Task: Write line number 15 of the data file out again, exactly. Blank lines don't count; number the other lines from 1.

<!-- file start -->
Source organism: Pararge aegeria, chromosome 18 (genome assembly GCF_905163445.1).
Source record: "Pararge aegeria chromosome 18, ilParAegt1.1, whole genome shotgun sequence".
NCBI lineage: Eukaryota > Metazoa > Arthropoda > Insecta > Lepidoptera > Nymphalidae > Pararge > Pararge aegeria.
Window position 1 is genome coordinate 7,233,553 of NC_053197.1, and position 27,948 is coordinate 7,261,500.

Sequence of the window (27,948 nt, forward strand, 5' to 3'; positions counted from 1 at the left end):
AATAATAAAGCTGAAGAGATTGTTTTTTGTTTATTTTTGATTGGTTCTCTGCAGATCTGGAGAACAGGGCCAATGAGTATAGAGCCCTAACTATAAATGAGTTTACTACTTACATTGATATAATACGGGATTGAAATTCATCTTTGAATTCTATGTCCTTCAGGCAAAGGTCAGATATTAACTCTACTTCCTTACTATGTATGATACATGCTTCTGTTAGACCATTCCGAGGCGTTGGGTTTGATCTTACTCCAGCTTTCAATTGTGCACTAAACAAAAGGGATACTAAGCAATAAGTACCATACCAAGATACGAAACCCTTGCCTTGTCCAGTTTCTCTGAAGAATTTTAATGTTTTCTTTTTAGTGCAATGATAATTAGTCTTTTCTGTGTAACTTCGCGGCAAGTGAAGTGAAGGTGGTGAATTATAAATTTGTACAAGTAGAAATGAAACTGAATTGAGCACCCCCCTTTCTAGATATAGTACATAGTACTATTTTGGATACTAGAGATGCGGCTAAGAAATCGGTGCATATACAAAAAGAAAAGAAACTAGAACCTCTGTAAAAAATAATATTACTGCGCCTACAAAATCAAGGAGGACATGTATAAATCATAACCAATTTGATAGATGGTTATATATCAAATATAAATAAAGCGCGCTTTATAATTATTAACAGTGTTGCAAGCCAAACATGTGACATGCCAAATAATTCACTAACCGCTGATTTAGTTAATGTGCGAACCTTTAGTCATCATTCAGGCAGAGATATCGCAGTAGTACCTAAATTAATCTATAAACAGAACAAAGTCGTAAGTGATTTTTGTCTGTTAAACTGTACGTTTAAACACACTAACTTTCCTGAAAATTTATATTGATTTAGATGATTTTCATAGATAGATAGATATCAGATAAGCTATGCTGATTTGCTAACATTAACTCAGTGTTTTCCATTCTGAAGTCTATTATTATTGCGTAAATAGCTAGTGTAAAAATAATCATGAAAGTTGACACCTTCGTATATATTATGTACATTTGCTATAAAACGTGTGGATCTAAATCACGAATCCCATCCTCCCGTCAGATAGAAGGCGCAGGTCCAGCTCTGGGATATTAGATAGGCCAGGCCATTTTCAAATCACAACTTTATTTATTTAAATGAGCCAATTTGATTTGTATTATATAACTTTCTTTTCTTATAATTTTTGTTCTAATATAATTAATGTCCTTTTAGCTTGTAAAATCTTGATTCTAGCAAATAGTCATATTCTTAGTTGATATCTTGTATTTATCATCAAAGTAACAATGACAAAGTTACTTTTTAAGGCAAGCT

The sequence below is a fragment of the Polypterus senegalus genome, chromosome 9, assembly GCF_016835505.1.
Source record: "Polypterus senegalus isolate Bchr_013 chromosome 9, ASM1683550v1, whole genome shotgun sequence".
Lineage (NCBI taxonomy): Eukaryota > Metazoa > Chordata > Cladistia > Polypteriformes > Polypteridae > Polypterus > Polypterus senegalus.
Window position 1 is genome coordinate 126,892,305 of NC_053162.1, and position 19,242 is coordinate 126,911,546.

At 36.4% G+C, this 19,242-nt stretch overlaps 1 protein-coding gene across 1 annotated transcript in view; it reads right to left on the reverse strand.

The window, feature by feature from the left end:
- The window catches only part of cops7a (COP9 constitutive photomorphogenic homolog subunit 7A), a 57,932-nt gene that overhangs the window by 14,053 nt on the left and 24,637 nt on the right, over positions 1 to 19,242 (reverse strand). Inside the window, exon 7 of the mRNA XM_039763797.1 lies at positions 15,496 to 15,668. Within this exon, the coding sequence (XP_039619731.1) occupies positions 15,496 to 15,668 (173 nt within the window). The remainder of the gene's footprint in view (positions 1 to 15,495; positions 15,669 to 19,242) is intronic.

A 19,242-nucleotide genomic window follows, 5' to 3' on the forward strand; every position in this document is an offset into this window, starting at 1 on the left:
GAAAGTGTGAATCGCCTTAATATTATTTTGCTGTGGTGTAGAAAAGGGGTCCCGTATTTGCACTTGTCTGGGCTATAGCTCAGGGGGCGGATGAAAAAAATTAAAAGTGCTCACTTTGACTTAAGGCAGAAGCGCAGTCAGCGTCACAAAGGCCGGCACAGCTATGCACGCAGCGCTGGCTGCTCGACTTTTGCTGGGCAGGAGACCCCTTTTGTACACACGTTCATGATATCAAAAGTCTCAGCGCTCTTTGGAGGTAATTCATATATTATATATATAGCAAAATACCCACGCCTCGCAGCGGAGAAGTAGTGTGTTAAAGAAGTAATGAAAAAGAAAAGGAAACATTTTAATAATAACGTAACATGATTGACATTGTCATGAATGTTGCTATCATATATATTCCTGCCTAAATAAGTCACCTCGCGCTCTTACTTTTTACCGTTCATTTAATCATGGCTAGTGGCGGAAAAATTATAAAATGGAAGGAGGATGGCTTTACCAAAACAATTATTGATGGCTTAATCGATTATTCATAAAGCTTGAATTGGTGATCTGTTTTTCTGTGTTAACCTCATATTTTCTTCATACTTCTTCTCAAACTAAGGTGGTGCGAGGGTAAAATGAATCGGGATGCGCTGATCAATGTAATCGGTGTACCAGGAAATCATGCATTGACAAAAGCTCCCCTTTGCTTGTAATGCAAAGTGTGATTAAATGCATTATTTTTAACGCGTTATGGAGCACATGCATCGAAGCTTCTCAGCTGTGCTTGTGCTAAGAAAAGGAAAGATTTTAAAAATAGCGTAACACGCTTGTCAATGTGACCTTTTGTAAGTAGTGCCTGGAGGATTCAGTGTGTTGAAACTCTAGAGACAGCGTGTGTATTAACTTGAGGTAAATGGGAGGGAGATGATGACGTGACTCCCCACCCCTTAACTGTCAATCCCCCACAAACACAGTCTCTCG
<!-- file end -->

GAAAGTGTGAATCGCCTTAATATTATTTTGCTGTGGTGTAGAAAAGGGGTCCCGTATTTGCACTTGTCTGGGCTATAGCTCAGGGGGCGGATGAAAAAAATTAAAAGTGCTCACTTTGACTTAAGGCAGAAGCGCAGTCAGCGTCACAAAGGCCGGCACAGCTATGCACGCAGCGCTGGCTGCTCGACTTTTGCTGGGCAGGAGACCCCTTTTGTACACACGTTCATGATATCAAAAGTCTCAGCGCTCTTTGGAGGTAATTCATATATTATATATATAGCAAAATACCCACGCCTCGCAGCGGAGAAGTAGTGTGTTAAAGAAGTAATGAAAAAGAAAAGGAAACATTTTAATAATAACGTAACATGATTGACATTGTCATGAATGTTGCTATCATATATATTCCTGCCTAAATAAGTCACCTCGCGCTCTTACTTTTTACCGTTCATTTAATCATGGCTAGTGGCGGAAAAATTATAAAATGGAAGGAGGATGGCTTTACCAAAACAATTATTGATGGCTTAATCGATTATTCATAAAGCTTGAATTGGTGATCTGTTTTTCTGTGTTAACCTCATATTTTCTTCATACTTCTTCTCAAACTAAGGTGGTGCGAGGGTAAAATGAATCGGGATGCGCTGATCAATGTAATCGGTGTACCAGGAAATCATGCATTGACAAAAGCTCCCCTTTGCTTGTAATGCAAAGTGTGATTAAATGCATTATTTTTAACGCGTTATGGAGCACATGCATCGAAGCTTCTCAGCTGTGCTTGTGCTAAGAAAAGGAAAGATTTTAAAAATAGCGTAACACGCTTGTCAATGTGACCTTTTGTAAGTAGTGCCTGGAGGATTCAGTGTGTTGAAACTCTAGAGACAGCGTGTGTATTAACTTGAGGTAAATGGGAGGGAGATGATGACGTGACTCCCCACCCCTTAACTGTCAATCCCCCACAAACACAGTCTCTCG